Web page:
AUGUSTA, Maine (May 19, 2015) – A bill introduced in Maine this month would authorize marijuana to be taxed and regulated similar to alcohol, legalizing the plant, and effectively nullifying the federal prohibition on the same.

LD1401 was introduced on May 12 by Rep. Mark Dion (D-Portland) and seven bipartisan co-sponsors. If this bill is successful, Maine would become the first state to legalize marijuana for recreational purposes through the legislature rather than the popular vote.

LD1401 permits a Maine resident aged 21 or older to do the following:

Transport cannabis accessories and up to one ounce of cannabis, or its equivalent in cannabis products…

Transfer or furnish, without remuneration, up to one ounce of cannabis, or its equivalent in cannabis products, to a person who is 21 years of age or older…

Purchase up to one ounce of cannabis, or its equivalent in cannabis products, cannabis seedlings, clones, seeds and cannabis accessories from a retail cannabis store.

In addition, individuals aged 21 or older would be allowed to “cultivate up to 3 flowering cannabis plants at that person’s place of residence, on property owned by that person or, with the permission of the owner, on another person’s property” as long as “reasonable precautions” are taken to keep the plants away from minors.

Under LD1401, it would still be a “a civil violation for which a fine of $100 may be adjudged” to smoke cannabis in a public place. Cannabis retail outlets would be licensed by the state and marijuana sold by the retailers would be subject to a 10 percent sales tax. The existing medical marijuana program in Maine would not be affected by the provisions of LD1401.

Two other bills are active in the Maine state legislature this year (LD23 and LD35) that would increase patient access to medical marijuana, expanding on the limited nullification of the federal prohibition on the plant. Although these bills are not as comprehensive as LD1401, it shows that there is ample opportunity for Maine legislators to act immediately to sensibly and compassionately regulate marijuana.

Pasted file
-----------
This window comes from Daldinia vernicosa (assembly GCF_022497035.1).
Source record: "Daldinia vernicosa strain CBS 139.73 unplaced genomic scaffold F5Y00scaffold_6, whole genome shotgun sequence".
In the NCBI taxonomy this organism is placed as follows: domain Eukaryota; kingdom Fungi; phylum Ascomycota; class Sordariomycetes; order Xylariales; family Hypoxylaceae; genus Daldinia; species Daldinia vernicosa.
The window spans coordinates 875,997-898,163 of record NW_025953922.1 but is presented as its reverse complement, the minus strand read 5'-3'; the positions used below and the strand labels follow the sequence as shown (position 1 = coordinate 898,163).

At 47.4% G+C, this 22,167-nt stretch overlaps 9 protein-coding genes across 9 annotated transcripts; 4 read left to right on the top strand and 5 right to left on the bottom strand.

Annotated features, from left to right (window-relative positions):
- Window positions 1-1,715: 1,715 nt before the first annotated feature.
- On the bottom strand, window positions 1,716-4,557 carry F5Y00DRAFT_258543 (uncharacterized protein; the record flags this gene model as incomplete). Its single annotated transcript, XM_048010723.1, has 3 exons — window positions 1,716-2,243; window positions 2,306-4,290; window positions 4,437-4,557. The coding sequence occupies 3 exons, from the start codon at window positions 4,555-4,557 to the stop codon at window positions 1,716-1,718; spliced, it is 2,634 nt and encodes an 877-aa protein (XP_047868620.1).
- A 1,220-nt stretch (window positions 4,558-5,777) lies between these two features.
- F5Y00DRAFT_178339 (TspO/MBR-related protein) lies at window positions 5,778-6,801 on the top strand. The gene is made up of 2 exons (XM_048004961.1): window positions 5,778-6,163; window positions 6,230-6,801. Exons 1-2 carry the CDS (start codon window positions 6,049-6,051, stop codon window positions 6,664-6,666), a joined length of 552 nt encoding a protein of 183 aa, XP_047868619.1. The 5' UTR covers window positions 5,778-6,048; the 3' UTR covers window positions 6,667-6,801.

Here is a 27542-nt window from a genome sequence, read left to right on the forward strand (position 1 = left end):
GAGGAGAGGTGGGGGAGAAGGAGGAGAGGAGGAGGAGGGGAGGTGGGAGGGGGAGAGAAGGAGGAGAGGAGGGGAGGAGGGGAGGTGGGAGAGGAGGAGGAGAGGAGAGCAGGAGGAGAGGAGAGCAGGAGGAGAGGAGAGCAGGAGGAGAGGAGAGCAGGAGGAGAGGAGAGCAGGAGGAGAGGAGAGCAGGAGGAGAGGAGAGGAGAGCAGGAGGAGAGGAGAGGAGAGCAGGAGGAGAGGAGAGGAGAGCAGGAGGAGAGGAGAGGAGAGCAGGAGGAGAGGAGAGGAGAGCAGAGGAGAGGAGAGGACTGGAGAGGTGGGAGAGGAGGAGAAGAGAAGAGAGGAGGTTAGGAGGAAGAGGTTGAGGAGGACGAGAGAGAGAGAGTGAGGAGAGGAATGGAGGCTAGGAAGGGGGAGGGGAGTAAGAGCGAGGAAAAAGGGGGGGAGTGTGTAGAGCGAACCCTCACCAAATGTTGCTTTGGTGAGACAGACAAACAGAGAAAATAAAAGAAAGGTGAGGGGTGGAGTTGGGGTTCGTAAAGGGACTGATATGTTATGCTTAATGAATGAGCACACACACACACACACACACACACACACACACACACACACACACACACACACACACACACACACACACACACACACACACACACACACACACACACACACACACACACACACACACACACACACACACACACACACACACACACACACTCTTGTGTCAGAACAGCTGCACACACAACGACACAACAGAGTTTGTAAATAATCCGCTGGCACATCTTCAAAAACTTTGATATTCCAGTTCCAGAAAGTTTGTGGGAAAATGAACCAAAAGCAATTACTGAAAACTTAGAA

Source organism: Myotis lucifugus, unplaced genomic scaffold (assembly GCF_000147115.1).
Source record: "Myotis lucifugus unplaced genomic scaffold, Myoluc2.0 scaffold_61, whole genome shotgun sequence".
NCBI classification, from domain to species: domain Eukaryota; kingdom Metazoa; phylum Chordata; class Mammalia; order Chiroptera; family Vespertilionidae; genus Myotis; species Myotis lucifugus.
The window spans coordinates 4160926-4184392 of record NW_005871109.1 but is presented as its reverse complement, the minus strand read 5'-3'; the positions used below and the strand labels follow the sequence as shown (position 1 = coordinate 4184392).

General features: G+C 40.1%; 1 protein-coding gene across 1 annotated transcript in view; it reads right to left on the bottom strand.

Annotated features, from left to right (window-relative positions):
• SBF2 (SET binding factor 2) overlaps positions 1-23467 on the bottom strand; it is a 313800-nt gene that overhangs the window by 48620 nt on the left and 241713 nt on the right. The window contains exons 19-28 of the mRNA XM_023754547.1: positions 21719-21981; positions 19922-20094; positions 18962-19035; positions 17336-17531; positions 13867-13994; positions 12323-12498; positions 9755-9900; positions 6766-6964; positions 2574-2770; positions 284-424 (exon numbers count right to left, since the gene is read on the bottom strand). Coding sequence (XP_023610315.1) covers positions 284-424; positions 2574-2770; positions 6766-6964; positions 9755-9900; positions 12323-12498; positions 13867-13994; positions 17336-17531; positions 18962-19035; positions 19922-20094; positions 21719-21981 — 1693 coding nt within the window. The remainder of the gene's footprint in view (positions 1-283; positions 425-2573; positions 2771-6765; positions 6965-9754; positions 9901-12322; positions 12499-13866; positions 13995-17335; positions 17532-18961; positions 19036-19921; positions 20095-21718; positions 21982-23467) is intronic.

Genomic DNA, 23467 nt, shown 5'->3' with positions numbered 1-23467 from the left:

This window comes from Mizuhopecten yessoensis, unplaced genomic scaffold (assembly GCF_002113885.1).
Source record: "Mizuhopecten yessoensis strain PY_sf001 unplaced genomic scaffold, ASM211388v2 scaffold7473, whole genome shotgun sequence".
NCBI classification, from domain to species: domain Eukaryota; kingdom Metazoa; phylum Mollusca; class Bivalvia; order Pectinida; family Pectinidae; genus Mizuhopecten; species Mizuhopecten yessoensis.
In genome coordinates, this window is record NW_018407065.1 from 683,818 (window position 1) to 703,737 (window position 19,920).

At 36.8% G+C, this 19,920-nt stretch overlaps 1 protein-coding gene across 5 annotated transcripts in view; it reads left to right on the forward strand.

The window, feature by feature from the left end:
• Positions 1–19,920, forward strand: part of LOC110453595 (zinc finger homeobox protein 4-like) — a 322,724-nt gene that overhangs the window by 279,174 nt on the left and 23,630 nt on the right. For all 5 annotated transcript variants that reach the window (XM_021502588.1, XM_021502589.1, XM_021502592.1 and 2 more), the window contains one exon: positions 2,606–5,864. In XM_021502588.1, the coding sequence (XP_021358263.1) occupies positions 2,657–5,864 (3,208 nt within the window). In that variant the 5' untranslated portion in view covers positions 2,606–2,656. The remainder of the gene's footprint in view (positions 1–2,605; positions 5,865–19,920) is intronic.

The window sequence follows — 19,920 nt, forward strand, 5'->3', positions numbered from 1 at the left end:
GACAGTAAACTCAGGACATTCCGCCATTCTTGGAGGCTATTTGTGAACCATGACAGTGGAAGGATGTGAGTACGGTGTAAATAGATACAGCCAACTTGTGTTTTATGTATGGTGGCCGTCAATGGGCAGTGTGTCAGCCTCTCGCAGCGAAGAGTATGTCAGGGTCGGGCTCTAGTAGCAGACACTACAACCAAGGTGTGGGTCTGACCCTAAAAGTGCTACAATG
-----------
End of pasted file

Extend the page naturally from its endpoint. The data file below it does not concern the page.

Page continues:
The best thing about measures such as these is that they are completely lawful and Constitutional, and there is little if anything the feds can do to stop them in practice.

CONSTITUTIONALITY

Congress and the president claim the constitutional authority to ban marijuana. The Supreme Court concurs. However, nearly two-dozen states have taken steps to put the well-being of their citizens above the so-called federal supremacy by legalizing marijuana to varying degrees anyway.

“The rapidly growing and wildly successful state-level movement to legalize marijuana, either completely, or for medical use, proves that states can successfully effectively reject unconstitutional federal acts. The feds can claim the authority to prohibit pot all they want, but it clearly has done nothing to deter states from moving forward with plans to allow it, pushed by the will of the people,” Tenth Amendment Center executive director Michael Boldin said.

The momentum is on our side, but Maine cannot legalize it without your help. This effort needs your support to achieve victory. LD1401 is currently in Joint Criminal Justice and Public Safety Committee where it will need to pass through successfully before it can receive a full vote in the state House.

ACTION ITEMS

If you live in Maine, support this bill by following all the action steps at THIS LINK.

All Other States, take action to push back against the federal drug war at this link.


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